Environmental Protection Agency official Louis J. Cordia, the focus of three congressional investigations into "hit lists" of agency employes and scientists considered liberal by industry groups, has been demoted and stripped of management responsibilities, it was learned yesterday.

Acting EPA Administrator John W. Hernandez ordered Cordia transferred from his job as deputy director of the Office of Federal Activities late Friday, after new accusations surfaced that he allegedly instructed a subordinate to erase computerized data requested by a newspaper reporter under the Freedom of Information Act, according to two administration officials.

The new charge was sent to White House Counsel Fred F. Fielding, who has reviewed accusations against other agency employes, and EPA Inspector General Charles L. Dempsey has been asked to investigate, the officials said.

Cordia did not return telephone calls, and the attorney he recently hired to represent him in the congressional probes, former representative Charles E. Wiggins (R-Calif.), could not be reached.

Cordia denied ordering the erasures, according to an EPA official.

In his new job, Cordia will work as an analyst in the agency's Office of Standards and Regulations, which develops rules on air and water pollution and other environmental threats.

"He will not have any management responsibilities at all," said an EPA official. "He will be a regular worker."

EPA spokesman Rusty Brashear said Hernandez characterized Cordia's reassignment as a "lateral move," although he had extensive management responsibilities in his former job.

In addition to the "hit lists" and the latest accusation, Cordia is also under scrutiny for allegedly attempting to remove 15 boxes of records from his office last month before being stopped by the inspector general's office.

The records, which Cordia called "background reference documents," are being reviewed by Dempsey's staff, the FBI and a House subcommittee.

Meanwhile, investigative subcommittees headed by Reps. John D. Dingell (D-Mich.), James H. Scheuer (D-N.Y.) and Mike Synar (D-Okla.) are reviewing Cordia's role in the preparation of lists detailing the political leanings of EPA employes and advisers as well as prospective employes.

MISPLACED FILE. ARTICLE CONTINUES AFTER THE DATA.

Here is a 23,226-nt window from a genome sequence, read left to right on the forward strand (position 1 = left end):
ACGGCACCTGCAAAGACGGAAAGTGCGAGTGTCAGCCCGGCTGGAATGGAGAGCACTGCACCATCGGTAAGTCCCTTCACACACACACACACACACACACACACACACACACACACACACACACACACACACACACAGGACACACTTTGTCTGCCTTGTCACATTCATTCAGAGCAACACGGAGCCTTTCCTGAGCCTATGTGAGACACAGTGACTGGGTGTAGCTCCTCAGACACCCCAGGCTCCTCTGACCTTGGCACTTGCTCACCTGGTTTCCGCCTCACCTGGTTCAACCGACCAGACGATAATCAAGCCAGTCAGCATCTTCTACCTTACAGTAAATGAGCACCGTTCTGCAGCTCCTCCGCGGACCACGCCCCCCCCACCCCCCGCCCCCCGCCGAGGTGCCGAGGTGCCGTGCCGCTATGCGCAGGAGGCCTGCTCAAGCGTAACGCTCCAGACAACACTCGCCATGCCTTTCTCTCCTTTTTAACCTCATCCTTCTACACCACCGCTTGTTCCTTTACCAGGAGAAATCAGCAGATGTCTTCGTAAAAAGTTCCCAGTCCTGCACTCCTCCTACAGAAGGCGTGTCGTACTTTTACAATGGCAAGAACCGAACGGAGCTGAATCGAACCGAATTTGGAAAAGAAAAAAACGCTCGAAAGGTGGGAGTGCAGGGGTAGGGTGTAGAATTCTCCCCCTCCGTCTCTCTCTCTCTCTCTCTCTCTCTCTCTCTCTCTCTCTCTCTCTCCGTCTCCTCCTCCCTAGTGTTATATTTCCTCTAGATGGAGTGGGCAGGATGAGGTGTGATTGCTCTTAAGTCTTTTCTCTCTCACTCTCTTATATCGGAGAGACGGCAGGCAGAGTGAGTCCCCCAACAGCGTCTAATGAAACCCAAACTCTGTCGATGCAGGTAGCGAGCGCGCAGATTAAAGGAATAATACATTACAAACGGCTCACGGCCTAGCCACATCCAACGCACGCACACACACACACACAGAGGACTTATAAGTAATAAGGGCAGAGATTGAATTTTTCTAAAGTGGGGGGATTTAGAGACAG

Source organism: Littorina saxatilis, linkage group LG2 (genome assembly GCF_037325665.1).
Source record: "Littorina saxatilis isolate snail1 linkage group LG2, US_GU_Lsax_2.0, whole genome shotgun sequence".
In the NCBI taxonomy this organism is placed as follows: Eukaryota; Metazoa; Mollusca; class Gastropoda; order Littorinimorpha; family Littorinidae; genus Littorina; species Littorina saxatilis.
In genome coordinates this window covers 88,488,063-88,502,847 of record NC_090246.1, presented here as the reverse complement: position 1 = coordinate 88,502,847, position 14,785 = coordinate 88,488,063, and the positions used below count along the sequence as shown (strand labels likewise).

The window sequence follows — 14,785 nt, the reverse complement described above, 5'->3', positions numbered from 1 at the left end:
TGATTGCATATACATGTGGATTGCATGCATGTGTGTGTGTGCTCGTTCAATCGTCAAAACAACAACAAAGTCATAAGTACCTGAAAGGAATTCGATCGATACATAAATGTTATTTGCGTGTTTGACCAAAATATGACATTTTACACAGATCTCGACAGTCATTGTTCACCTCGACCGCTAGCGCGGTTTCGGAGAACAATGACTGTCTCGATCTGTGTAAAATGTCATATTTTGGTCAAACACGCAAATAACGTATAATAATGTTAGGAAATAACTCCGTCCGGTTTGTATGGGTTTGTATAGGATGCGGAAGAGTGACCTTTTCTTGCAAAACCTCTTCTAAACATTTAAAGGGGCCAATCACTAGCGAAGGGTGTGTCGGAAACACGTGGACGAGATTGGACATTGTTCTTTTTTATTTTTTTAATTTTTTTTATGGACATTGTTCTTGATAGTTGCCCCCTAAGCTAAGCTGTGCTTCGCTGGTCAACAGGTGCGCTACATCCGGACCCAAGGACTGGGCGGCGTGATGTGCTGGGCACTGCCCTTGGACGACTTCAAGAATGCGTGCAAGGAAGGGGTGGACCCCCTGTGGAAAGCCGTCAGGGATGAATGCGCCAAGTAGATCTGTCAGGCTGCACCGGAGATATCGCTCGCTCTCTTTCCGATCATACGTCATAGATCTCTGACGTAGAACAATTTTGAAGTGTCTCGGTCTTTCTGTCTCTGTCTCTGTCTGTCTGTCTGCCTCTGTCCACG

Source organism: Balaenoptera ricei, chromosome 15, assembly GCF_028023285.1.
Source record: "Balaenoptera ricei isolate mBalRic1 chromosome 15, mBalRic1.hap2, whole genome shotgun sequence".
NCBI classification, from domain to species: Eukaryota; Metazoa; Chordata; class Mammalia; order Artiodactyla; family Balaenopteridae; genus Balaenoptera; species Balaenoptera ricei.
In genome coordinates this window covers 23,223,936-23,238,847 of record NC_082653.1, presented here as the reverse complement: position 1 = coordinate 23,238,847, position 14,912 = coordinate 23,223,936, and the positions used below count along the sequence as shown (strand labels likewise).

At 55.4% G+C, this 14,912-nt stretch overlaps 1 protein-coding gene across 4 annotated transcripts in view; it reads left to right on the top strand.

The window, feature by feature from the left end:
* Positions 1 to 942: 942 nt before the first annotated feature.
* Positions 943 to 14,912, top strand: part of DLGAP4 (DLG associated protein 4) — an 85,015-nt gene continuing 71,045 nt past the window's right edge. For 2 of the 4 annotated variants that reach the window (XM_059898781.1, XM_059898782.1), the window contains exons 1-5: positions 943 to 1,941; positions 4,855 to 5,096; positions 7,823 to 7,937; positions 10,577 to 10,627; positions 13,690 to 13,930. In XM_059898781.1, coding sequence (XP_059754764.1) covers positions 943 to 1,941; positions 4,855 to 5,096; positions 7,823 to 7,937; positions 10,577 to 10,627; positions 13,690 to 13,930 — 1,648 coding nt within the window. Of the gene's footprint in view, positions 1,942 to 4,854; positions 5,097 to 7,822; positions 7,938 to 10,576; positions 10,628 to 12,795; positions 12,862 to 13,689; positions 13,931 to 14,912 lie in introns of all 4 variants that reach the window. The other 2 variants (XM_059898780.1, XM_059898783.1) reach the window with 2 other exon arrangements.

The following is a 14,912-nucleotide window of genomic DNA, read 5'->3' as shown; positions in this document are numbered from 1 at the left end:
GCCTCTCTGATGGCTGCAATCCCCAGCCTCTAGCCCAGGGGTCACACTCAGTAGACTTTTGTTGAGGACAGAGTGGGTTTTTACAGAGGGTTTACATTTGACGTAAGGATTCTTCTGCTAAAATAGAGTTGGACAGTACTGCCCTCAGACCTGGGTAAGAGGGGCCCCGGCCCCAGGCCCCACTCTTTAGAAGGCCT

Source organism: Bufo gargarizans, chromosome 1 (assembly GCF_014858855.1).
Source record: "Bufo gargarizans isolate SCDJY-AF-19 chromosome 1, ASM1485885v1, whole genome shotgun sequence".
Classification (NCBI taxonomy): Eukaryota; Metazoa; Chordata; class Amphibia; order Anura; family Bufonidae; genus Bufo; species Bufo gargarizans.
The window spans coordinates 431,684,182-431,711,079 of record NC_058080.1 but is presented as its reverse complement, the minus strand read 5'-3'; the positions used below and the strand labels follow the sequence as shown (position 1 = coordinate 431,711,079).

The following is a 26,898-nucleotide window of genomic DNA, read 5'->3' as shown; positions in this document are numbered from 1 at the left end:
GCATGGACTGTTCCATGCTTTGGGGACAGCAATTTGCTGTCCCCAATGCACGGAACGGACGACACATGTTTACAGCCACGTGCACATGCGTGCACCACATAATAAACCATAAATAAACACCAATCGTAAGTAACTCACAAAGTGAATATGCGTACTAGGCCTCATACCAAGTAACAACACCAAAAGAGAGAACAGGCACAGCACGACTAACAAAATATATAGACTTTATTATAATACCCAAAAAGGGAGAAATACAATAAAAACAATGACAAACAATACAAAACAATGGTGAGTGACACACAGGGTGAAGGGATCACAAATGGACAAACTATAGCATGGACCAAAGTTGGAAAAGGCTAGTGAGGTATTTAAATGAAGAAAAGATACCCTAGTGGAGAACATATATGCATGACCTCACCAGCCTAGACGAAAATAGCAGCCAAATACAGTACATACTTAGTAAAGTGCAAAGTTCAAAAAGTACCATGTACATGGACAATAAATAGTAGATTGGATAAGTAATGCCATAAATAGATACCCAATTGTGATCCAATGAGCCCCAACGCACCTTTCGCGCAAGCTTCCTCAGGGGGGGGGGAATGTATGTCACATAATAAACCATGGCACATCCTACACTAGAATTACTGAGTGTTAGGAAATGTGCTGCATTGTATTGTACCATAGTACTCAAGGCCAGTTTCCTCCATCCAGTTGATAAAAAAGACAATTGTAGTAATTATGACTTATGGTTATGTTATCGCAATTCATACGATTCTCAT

The panels obtained the lists last month in the early stages of the EPA controversy.

Cordia has said he was "flooded" with such lists from industry and conservative groups when he worked on the Reagan transition team for the agency, shortly after leaving a job at the conservative Heritage Foundation.

But he has denied that the lists were ever used to penalize employes.

However, more than 50 scientists were removed from the agency's technical advisory boards after they were identified on one of the lists as "horrible," "a Nader on toxics," and a "bleeding heart liberal."

Dingell's panel is investigating to determine who prepared the lists and whether they were used to reassign civil servants viewed as unfriendly to the administration, according to an investigator.

In compliance with a subpoena, Cordia recently delivered to Dingell's panel several documents "evaluating or otherwise commenting upon" current or former EPA employes, contractors and consultants, the investigator said.

"It's not clear who prepared the lists, for what purpose or when," said a source close to the investigation. "The general nature of the comments are whether a person is or isn't compatible with the political philosophy of the EPA under the Reagan administration."